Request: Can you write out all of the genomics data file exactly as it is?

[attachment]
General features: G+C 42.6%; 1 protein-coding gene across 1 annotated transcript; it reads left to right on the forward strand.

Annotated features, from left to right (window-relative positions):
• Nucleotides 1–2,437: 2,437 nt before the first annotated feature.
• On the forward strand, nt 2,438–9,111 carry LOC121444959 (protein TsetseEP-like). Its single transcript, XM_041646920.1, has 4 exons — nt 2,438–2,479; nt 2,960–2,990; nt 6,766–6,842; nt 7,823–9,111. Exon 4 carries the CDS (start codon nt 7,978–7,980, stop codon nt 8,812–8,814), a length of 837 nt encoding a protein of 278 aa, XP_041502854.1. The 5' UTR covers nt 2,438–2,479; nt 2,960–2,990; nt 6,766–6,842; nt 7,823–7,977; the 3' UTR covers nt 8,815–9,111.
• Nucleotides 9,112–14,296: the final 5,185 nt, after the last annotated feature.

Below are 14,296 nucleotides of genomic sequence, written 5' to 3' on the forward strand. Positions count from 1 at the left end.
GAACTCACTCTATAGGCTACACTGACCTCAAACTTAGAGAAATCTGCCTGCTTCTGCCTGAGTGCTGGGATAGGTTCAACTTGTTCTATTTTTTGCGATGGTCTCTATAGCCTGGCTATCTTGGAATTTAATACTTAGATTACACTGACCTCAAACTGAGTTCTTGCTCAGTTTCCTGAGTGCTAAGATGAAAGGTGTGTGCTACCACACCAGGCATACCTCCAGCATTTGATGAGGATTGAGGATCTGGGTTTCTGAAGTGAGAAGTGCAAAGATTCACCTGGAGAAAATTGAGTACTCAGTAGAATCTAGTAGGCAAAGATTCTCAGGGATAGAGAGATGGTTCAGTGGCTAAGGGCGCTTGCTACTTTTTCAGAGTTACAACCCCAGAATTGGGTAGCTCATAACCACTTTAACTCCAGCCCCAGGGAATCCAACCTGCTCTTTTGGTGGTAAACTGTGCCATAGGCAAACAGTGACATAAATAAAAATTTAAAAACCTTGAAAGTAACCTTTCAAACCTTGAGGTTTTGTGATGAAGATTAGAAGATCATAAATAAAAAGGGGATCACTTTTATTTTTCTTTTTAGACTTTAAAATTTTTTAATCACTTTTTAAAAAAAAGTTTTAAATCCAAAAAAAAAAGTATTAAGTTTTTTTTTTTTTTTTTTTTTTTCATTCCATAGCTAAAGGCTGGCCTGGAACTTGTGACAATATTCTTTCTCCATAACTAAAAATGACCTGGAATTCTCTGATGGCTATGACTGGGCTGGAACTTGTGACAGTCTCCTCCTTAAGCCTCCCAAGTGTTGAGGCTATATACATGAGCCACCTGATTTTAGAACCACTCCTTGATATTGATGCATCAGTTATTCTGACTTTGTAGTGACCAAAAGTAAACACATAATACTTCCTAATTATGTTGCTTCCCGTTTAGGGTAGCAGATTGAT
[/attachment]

General features: G+C 42.6%; 1 protein-coding gene across 1 annotated transcript; it reads left to right on the forward strand.

Annotated features, from left to right (window-relative positions):
• Nucleotides 1–2,437: 2,437 nt before the first annotated feature.
• On the forward strand, nt 2,438–9,111 carry LOC121444959 (protein TsetseEP-like). Its single transcript, XM_041646920.1, has 4 exons — nt 2,438–2,479; nt 2,960–2,990; nt 6,766–6,842; nt 7,823–9,111. Exon 4 carries the CDS (start codon nt 7,978–7,980, stop codon nt 8,812–8,814), a length of 837 nt encoding a protein of 278 aa, XP_041502854.1. The 5' UTR covers nt 2,438–2,479; nt 2,960–2,990; nt 6,766–6,842; nt 7,823–7,977; the 3' UTR covers nt 8,815–9,111.
• Nucleotides 9,112–14,296: the final 5,185 nt, after the last annotated feature.

Below are 14,296 nucleotides of genomic sequence, written 5' to 3' on the forward strand. Positions count from 1 at the left end.
GAACTCACTCTATAGGCTACACTGACCTCAAACTTAGAGAAATCTGCCTGCTTCTGCCTGAGTGCTGGGATAGGTTCAACTTGTTCTATTTTTTGCGATGGTCTCTATAGCCTGGCTATCTTGGAATTTAATACTTAGATTACACTGACCTCAAACTGAGTTCTTGCTCAGTTTCCTGAGTGCTAAGATGAAAGGTGTGTGCTACCACACCAGGCATACCTCCAGCATTTGATGAGGATTGAGGATCTGGGTTTCTGAAGTGAGAAGTGCAAAGATTCACCTGGAGAAAATTGAGTACTCAGTAGAATCTAGTAGGCAAAGATTCTCAGGGATAGAGAGATGGTTCAGTGGCTAAGGGCGCTTGCTACTTTTTCAGAGTTACAACCCCAGAATTGGGTAGCTCATAACCACTTTAACTCCAGCCCCAGGGAATCCAACCTGCTCTTTTGGTGGTAAACTGTGCCATAGGCAAACAGTGACATAAATAAAAATTTAAAAACCTTGAAAGTAACCTTTCAAACCTTGAGGTTTTGTGATGAAGATTAGAAGATCATAAATAAAAAGGGGATCACTTTTATTTTTCTTTTTAGACTTTAAAATTTTTTAATCACTTTTTAAAAAAAAGTTTTAAATCCAAAAAAAAAAGTATTAAGTTTTTTTTTTTTTTTTTTTTTTTCATTCCATAGCTAAAGGCTGGCCTGGAACTTGTGACAATATTCTTTCTCCATAACTAAAAATGACCTGGAATTCTCTGATGGCTATGACTGGGCTGGAACTTGTGACAGTCTCCTCCTTAAGCCTCCCAAGTGTTGAGGCTATATACATGAGCCACCTGATTTTAGAACCACTCCTTGATATTGATGCATCAGTTATTCTGACTTTGTAGTGACCAAAAGTAAACACATAATACTTCCTAATTATGTTGCTTCCCGTTTAGGGTAGCAGATTGAT